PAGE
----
By Brian Ellsworth and Corina Pons
CARACAS (Reuters) - Venezuela's opposition began the "mother of all marches" on Wednesday, accusing President Nicolas Maduro of resorting to dictatorial measures to quash popular outrage over a deepening economic crisis.
In the culmination of a fortnight of violent demonstrations that have killed five people, protesters around the country will demand the government present a timeline for delayed elections, halt a security crackdown on protests, and respect the autonomy of the opposition-led legislature.
Recent marches have repeatedly ended in clashes between demonstrators and security forces. Youths throwing rocks have squared off against security forces spraying tear gas in melees that have dragged on well into the evening.
"We're scared but we've got to do this," said Carmen Medina, a 55-year-old social worker in the middle-class district of El Paraiso, where demonstrators were beginning to gather. "We're marching for the freedom of our country."
Maduro, who says recent protests have been little more than opposition efforts to foment violence and topple his government, has called on supporters of the ruling Socialist Party to hold a competing march in Caracas.
He says the protests echo those of 2002 that led to a brief coup against his predecessor and mentor, the late socialist leader Hugo Chavez. That putsch led to a broad purge of the armed forces who now openly proclaim their backing for Maduro.
Opposition leaders say the depth of the economic collapse in oil-producing Venezuela, in which millions struggle daily with food shortages, will prove a game-changer.
"This is a government in its terminal phase," two-time presidential candidate Henrique Capriles told Reuters on Tuesday evening.
"This is going to escalate ... and force Maduro, and his regime, to hold free and democratic elections."
A Supreme Court decision in March to assume the powers of the opposition-led Congress sparked a wave of protests that have not ebbed, even though the court has partly reversed the measure in the face of international condemnation.
Further spurring outrage was a decision by the national comptroller's office earlier this month to disqualify Capriles from holding office for 15 years, dashing his hopes for the presidency.
The elections council, which is sympathetic to the government, has delayed votes for state governors that were supposed to take place last year. The opposition charges that this is because the ruling Socialist Party would be likely to fare poorly in such a vote.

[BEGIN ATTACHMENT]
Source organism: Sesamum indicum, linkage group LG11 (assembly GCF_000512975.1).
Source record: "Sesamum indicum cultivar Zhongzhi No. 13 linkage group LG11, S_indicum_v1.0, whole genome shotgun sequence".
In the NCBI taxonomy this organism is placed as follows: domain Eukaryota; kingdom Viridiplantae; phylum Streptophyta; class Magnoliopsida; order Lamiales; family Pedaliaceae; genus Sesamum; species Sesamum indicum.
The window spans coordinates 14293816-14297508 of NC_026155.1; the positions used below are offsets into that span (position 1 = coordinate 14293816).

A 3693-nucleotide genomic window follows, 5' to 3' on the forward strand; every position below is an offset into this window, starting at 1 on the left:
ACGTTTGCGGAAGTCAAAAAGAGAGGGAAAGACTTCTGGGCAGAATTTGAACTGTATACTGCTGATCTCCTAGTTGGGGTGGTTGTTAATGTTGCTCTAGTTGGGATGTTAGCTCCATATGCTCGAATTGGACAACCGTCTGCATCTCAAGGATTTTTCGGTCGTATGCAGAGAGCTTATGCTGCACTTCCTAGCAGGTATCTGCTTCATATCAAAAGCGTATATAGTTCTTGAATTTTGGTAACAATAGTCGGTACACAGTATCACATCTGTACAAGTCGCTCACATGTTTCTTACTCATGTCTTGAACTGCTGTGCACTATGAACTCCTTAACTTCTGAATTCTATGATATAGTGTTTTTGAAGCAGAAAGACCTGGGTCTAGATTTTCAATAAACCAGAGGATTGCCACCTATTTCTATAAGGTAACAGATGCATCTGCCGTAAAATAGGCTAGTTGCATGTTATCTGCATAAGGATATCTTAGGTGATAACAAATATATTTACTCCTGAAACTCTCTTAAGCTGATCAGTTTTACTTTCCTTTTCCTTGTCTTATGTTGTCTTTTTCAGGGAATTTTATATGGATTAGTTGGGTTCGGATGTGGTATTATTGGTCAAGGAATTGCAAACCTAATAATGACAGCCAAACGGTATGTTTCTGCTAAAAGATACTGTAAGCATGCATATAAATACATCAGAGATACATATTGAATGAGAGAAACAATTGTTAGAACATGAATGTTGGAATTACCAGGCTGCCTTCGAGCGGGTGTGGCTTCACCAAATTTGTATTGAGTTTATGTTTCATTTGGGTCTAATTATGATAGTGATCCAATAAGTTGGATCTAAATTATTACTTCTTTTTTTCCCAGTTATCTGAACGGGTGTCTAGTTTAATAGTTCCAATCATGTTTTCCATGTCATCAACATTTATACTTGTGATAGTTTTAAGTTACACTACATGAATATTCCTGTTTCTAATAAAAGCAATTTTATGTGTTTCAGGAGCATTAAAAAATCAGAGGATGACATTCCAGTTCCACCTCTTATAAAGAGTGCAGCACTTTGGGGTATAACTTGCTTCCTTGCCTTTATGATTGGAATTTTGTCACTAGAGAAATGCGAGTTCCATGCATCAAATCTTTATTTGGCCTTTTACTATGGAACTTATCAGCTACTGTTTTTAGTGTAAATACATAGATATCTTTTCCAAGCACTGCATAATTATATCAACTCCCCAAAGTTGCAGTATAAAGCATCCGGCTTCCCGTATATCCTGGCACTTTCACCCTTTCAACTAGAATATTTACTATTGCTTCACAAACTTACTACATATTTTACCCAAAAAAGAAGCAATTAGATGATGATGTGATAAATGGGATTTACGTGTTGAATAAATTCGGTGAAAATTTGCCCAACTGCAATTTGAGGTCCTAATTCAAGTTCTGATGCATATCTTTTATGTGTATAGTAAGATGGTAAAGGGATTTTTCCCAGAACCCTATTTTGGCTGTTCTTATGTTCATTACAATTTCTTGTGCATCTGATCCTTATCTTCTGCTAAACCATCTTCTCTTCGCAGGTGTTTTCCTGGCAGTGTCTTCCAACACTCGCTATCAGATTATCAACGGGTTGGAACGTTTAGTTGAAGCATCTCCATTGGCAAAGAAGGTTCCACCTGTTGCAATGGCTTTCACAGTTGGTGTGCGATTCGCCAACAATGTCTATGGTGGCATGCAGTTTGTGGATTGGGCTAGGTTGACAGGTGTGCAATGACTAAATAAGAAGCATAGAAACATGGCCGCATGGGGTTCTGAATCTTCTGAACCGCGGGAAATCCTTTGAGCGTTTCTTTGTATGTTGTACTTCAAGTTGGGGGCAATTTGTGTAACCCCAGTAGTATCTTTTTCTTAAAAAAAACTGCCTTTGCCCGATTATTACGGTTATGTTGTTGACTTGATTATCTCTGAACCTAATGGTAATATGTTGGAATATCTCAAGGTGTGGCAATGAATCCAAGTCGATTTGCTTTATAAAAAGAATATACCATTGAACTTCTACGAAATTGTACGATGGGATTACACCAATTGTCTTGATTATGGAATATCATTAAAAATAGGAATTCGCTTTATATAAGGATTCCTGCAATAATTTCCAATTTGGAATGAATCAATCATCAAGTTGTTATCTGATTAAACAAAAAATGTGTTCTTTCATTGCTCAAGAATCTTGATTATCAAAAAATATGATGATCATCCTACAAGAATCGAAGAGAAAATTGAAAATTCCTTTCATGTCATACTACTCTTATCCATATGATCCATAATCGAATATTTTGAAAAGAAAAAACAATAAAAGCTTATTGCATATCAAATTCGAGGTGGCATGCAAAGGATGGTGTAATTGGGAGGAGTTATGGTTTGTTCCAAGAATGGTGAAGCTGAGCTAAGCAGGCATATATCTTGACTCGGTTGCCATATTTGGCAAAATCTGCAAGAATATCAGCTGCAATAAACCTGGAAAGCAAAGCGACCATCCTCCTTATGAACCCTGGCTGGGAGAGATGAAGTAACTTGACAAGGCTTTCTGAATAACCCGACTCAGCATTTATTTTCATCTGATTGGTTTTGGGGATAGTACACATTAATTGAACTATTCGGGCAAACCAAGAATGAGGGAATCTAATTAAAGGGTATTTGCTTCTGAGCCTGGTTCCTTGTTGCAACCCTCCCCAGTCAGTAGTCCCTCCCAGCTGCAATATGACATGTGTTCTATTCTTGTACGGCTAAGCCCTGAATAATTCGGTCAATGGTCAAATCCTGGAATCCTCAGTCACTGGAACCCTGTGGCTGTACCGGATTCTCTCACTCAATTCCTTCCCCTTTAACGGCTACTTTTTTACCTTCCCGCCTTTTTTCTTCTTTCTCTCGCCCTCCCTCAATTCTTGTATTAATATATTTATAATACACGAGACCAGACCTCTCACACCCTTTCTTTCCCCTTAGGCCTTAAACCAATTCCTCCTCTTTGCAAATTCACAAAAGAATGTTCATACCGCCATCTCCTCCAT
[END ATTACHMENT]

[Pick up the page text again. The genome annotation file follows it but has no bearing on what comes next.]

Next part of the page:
Eleven Latin American countries issued a joint statement this week calling on authorities to set a time frame for elections to "allow for a quick solution to the crisis that Venezuela is living through."
Opposition supporters congregated at more than two dozen meeting points around Caracas and plan to converge on the office of the state ombudsman, a guarantor of human rights.
Previous efforts to march there have been blocked by the National Guard, resulting in clashes. Authorities closed metro stations and set up checkpoints on highways, which critics called an effort to slow the opposition mobilization.
Demonstrators also gathered in the southern city of Puerto Ordaz, home to Venezuela's struggling state-run mining companies, and in the border city of San Cristobal and the oil city of Maracaibo.
"I've just graduated ... and what I've got in the bank isn't enough for a bottle of cooking oil," said Gregorio Mendoza, a 23 -year-old engineer in Puerto Ordaz. "We're poorer every day."
Socialist Party officials dismiss the opposition marches as efforts to destabilize the government, pointing to protester barricades and vandalism, and have called on supporters to rally around Maduro.
"They've got the right to march but marching isn't burning stuff, throwing rocks," said Jahil Marcano, a 48-year-old construction worker who had joined the pro-government rally. "They view us Chavistas with hatred."
(Additional reporting by Diego Ore and Andreina Aponte in Caracas, Maria Ramirez in Puerto Ordaz, Isaac Urrutia in Maracaibo and Anggy Polanco in San Cristobal.; Editing by Christian Plumb, Lisa Shumaker and Frances Kerry)